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D.K. v. District of Columbia

United States District Court, District Circuit

August 26, 2013

D.K., a minor, by his parents, PAUL and MELISSA KLEIN, Plaintiffs,
v.
DISTRICT OF COLUMBIA, Defendant.

OPINION

Rosemary M. Collyer U.S. District Judge.

Plaintiffs Paul and Melissa Klein, in their own right and on behalf of their minor son D.K., seek a preliminary injunction compelling the District of Columbia to maintain D.K.’s placement at the McLean School of Maryland pursuant to the “stay put” provision, 20 U.S.C. § 1415(j) of the Individuals with Disabilities Education Improvement Act of 2004, 20 U.S.C. §§ 1400 et seq. Because the “stay put” provision does not apply, the motion will be denied.

I. FACTS

A. Statutory Framework

The Individuals with Disabilities Education Improvement Act of 2004 (“IDEA”) ensures that “all children with disabilities have available to them a free appropriate public education that emphasizes special education and related services designed to meet their unique needs and prepare them for further education, employment, and independent living.” 20 U.S.C. § 1400(d)(1)(A). In designing a free appropriate public education (“FAPE”) for students with disabilities, the child’s parents, teachers, school officials, and other professionals collaborate in a “multi-disciplinary team” to develop an individualized educational program (“IEP”) to meet the child’s unique needs. See Id . § 1414(d)(1)(B). Local school officials utilize the IEP to assess the student’s needs and assign a commensurate learning environment. See Id . § 1414(d)(1)(A).

While the District of Columbia is required to provide disabled students a FAPE, it is not required to, and does not, guarantee any particular outcome or any particular level of academic success. See Bd. of Educ. of Hendrick Hudson Central Sch. Dist. v. Rowley, 458 U.S. 176, 192 (1982); Dorros v. District of Columbia, 510 F.Supp.2d 97, 100 (D.D.C. 2007). If a parent objects to the identification, evaluation, or educational placement of a disabled child, or whether he is receiving a FAPE, see 20 U.S.C. § 1415(b)(6), the parent may seek an “impartial due process hearing” before a D.C. Hearing Officer, who issues a determination. Id. § 1415(f)(1)(A). If the parent is dissatisfied with the determination, he may appeal to a state court or a federal district court. See Id . § 1415(i)(2)(A).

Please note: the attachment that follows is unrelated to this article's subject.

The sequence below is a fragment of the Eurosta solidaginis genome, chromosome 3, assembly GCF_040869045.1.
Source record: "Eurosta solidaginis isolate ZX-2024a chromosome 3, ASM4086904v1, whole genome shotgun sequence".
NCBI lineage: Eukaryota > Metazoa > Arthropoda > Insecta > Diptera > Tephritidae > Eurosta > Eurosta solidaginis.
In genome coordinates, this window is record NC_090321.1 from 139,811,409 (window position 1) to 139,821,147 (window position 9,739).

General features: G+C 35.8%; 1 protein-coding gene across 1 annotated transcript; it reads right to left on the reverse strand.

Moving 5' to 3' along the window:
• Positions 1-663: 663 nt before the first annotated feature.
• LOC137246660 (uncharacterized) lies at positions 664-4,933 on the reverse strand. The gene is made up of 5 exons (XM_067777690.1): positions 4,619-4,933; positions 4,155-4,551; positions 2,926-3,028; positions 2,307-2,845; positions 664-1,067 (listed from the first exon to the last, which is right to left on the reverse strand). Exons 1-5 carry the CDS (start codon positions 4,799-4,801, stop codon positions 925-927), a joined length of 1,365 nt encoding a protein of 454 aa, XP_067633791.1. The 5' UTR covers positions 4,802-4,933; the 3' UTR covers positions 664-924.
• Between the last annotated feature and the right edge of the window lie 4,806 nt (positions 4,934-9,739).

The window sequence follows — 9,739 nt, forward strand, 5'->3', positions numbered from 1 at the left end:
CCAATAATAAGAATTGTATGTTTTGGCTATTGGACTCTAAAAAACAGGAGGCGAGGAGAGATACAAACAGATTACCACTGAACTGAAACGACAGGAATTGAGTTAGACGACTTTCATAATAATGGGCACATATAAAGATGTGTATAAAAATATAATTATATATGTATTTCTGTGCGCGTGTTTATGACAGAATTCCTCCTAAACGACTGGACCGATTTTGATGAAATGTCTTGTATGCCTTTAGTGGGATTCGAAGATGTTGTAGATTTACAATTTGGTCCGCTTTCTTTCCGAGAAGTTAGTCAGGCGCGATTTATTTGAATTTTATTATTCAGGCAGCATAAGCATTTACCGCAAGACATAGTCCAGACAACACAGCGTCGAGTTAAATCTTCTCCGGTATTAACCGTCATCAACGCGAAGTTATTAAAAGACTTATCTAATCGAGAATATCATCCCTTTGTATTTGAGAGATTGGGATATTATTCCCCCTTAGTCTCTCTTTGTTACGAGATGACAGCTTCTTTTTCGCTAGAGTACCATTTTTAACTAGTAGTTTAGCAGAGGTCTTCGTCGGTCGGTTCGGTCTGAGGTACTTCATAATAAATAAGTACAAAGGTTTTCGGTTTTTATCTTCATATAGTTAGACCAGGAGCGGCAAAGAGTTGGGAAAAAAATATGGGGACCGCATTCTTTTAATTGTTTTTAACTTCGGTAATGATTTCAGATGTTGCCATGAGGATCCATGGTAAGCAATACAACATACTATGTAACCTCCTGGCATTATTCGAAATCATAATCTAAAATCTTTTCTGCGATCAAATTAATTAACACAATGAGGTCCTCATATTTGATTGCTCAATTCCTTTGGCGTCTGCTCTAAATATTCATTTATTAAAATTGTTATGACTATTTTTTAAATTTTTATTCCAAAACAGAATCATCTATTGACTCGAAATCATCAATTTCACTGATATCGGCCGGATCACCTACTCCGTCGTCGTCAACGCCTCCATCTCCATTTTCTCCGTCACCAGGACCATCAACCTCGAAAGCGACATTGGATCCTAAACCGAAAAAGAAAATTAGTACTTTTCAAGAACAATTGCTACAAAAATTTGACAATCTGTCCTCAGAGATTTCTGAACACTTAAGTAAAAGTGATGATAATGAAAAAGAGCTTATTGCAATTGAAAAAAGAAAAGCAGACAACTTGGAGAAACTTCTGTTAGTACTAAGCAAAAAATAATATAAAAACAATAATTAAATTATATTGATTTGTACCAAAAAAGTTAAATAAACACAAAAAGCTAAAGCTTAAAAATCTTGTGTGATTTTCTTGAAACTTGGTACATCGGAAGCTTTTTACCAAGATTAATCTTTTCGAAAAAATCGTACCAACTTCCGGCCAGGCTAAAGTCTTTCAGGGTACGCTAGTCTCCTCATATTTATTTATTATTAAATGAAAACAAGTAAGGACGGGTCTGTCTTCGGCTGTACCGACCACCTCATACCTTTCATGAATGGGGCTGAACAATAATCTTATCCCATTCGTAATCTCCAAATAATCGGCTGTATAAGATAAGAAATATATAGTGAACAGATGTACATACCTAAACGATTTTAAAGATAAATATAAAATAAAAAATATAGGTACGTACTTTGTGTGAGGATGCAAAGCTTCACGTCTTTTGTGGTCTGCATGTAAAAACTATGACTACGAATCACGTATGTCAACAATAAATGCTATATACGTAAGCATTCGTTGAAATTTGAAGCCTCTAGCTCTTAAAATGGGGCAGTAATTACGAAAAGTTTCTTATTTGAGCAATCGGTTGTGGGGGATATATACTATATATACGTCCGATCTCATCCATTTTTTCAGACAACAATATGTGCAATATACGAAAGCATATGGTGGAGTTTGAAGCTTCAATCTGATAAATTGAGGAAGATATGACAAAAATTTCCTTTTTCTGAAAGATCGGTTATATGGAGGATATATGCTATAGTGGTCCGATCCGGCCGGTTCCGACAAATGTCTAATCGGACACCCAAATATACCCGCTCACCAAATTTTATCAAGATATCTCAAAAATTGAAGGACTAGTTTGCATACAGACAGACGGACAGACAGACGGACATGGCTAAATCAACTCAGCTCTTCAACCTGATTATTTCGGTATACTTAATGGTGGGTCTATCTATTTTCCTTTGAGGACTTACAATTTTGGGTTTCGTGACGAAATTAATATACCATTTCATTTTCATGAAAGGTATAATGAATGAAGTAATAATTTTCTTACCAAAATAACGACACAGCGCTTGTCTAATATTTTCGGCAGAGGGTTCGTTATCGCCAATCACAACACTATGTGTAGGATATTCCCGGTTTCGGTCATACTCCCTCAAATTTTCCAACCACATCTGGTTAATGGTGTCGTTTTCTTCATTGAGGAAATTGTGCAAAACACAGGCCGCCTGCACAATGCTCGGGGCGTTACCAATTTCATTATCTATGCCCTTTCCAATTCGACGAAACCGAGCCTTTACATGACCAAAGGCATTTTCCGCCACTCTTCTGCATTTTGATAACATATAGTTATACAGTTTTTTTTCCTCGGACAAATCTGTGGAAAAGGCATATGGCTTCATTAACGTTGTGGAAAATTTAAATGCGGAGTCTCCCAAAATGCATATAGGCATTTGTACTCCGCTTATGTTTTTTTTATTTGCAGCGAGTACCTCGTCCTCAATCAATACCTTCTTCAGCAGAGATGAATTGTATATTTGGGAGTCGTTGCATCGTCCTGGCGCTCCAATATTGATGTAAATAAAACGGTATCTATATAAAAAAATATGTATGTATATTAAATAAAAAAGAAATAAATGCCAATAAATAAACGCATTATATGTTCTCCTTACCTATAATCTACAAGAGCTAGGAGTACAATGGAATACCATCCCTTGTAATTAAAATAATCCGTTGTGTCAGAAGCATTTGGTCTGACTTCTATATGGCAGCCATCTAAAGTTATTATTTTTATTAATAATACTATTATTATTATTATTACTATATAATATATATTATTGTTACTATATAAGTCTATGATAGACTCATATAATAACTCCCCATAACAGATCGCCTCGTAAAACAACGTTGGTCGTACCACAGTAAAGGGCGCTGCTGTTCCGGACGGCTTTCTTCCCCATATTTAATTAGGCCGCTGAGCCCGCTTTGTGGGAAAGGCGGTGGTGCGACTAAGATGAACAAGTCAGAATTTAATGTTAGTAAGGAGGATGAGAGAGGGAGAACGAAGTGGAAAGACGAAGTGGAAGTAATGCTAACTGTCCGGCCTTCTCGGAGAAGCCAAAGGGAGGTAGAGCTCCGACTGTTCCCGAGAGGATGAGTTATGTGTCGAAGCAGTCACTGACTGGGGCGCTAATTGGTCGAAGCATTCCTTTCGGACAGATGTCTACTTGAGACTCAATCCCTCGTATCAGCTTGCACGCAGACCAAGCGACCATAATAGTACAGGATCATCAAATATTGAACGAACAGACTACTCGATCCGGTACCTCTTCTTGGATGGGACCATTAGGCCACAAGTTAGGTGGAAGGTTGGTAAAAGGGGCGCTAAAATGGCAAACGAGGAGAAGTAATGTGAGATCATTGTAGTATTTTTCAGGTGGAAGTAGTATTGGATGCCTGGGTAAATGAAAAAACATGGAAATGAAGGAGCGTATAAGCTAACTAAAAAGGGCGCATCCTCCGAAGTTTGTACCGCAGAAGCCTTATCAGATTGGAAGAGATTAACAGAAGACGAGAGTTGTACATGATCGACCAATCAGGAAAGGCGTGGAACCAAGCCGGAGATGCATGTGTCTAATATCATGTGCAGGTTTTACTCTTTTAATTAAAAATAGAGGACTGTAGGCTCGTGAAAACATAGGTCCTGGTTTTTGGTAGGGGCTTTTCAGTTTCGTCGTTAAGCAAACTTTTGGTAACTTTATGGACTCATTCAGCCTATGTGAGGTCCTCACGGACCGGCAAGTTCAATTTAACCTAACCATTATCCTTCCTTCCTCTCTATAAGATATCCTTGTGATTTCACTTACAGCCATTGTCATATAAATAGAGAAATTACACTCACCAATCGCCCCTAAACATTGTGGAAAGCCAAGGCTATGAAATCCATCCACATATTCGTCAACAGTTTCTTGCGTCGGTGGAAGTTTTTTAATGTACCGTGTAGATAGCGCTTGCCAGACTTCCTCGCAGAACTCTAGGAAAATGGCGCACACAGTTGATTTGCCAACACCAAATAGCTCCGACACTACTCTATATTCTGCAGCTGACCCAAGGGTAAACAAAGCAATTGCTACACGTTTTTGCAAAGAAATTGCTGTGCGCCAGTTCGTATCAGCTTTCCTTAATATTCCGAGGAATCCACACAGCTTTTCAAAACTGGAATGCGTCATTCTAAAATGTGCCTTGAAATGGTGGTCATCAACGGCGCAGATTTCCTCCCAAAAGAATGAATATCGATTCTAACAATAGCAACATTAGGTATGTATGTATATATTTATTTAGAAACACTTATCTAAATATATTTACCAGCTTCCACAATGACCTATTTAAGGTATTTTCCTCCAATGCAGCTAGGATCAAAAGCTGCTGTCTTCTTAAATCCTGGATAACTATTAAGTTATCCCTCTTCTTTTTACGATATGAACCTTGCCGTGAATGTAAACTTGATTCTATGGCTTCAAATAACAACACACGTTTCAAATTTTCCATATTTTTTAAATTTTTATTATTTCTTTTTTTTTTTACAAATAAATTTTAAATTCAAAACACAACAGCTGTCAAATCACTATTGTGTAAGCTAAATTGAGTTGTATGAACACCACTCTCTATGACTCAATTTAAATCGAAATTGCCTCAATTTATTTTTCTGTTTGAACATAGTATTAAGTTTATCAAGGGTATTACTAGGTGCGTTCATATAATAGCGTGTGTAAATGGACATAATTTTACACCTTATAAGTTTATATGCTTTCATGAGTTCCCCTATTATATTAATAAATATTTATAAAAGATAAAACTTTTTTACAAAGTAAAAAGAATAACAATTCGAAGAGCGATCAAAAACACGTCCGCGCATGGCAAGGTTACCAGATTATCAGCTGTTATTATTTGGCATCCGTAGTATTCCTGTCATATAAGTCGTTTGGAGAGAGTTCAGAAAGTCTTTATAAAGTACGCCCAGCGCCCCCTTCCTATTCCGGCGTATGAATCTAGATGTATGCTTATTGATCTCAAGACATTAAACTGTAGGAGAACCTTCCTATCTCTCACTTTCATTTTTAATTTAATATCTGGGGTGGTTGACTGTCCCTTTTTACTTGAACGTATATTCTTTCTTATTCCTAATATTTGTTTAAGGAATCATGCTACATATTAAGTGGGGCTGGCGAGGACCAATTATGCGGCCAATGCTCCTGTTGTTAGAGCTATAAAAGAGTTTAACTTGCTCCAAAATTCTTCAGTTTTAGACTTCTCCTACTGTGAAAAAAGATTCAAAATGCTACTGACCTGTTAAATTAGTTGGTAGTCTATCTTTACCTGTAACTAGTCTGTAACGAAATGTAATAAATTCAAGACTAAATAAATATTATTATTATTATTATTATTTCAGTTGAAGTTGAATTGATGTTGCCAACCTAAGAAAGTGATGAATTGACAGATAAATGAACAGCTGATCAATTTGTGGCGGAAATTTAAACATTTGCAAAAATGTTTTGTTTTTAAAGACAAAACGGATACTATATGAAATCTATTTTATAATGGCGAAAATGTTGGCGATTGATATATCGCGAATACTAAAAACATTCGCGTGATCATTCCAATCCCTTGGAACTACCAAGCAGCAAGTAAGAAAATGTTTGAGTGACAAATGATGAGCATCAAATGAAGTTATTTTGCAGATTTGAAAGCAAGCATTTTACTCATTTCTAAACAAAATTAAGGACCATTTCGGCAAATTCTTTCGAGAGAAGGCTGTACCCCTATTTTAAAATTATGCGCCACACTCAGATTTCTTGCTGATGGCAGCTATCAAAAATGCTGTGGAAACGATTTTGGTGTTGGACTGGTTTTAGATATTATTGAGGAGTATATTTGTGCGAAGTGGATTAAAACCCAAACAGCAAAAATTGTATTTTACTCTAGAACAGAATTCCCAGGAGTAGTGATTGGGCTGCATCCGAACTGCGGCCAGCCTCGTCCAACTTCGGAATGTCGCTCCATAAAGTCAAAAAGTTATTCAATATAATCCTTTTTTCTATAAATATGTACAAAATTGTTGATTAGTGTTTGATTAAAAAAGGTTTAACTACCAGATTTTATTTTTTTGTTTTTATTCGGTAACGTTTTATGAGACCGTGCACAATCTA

B. Background

D.K. is a fifteen-year-old student who has been diagnosed with disabilities including Mixed Receptive-Expressive Language Disorder, Attention Deficit Hyperactivity Disorder, Learning Disorder, Pervasive Developmental Disorder, Anxiety Disorder, and stuttering. AR[1] at 10, 12. When he was ready to begin third grade at the beginning of the 2006-2007 school year, D.K.’s parents, Paul and Melissa Klein (Plaintiffs), unilaterally removed him from his neighborhood elementary school and enrolled him in the McLean School of Maryland (McLean), a private school. AR at 11, 61-62.

Plaintiffs then sought a due process hearing and an order requiring the District to pay for D.K.’s tuition at McLean. On May 9, 2007 a Hearing Officer found: D.K. was a student with special education needs; the District had denied D.K. a FAPE; and D.K. was making progress at McLean. AR at 59-69. Accordingly, the Hearing Officer determined that McLean was a proper placement since it offered “full-time special education in a modified general education environment, ” and ordered the District to fund D.K.’s education at McLean. AR at 67-68. D.K.’s placement setting was designated as “out of general education;” his parents did not object. AR at 11. The District complied and maintained D.K.’s placement at McLean through the end of the 2011-2012 school year.